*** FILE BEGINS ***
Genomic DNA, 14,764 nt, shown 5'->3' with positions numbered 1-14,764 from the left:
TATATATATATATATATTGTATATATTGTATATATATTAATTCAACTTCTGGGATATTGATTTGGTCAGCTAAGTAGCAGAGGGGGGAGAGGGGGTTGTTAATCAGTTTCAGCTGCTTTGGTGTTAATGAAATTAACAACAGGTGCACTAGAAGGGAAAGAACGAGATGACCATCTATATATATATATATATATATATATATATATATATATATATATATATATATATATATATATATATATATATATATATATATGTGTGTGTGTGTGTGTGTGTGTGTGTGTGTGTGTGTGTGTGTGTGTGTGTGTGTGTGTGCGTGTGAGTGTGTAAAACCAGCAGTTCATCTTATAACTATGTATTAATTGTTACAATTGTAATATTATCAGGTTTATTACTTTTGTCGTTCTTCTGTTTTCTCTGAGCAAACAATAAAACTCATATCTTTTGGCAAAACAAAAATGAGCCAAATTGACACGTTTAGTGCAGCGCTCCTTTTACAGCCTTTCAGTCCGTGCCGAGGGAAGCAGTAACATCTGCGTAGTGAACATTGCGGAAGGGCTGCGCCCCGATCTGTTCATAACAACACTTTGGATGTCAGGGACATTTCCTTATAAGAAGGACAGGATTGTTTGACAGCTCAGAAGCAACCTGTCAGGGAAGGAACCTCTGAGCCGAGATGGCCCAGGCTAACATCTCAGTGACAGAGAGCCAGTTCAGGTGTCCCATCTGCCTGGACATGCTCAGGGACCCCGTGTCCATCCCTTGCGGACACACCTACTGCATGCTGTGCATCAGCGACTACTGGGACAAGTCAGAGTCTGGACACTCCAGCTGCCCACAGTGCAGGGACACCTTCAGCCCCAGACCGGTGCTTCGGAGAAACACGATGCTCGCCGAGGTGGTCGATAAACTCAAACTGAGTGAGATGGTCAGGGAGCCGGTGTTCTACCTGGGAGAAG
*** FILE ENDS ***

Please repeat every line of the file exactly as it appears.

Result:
Genomic DNA, 14,764 nt, shown 5'->3' with positions numbered 1-14,764 from the left:
TATATATATATATATATTGTATATATTGTATATATATTAATTCAACTTCTGGGATATTGATTTGGTCAGCTAAGTAGCAGAGGGGGGAGAGGGGGTTGTTAATCAGTTTCAGCTGCTTTGGTGTTAATGAAATTAACAACAGGTGCACTAGAAGGGAAAGAACGAGATGACCATCTATATATATATATATATATATATATATATATATATATATATATATATATATATATATATATATATATATATATATATATATGTGTGTGTGTGTGTGTGTGTGTGTGTGTGTGTGTGTGTGTGTGTGTGTGTGTGTGTGTGCGTGTGAGTGTGTAAAACCAGCAGTTCATCTTATAACTATGTATTAATTGTTACAATTGTAATATTATCAGGTTTATTACTTTTGTCGTTCTTCTGTTTTCTCTGAGCAAACAATAAAACTCATATCTTTTGGCAAAACAAAAATGAGCCAAATTGACACGTTTAGTGCAGCGCTCCTTTTACAGCCTTTCAGTCCGTGCCGAGGGAAGCAGTAACATCTGCGTAGTGAACATTGCGGAAGGGCTGCGCCCCGATCTGTTCATAACAACACTTTGGATGTCAGGGACATTTCCTTATAAGAAGGACAGGATTGTTTGACAGCTCAGAAGCAACCTGTCAGGGAAGGAACCTCTGAGCCGAGATGGCCCAGGCTAACATCTCAGTGACAGAGAGCCAGTTCAGGTGTCCCATCTGCCTGGACATGCTCAGGGACCCCGTGTCCATCCCTTGCGGACACACCTACTGCATGCTGTGCATCAGCGACTACTGGGACAAGTCAGAGTCTGGACACTCCAGCTGCCCACAGTGCAGGGACACCTTCAGCCCCAGACCGGTGCTTCGGAGAAACACGATGCTCGCCGAGGTGGTCGATAAACTCAAACTGAGTGAGATGGTCAGGGAGCCGGTGTTCTACCTGGGAGAAG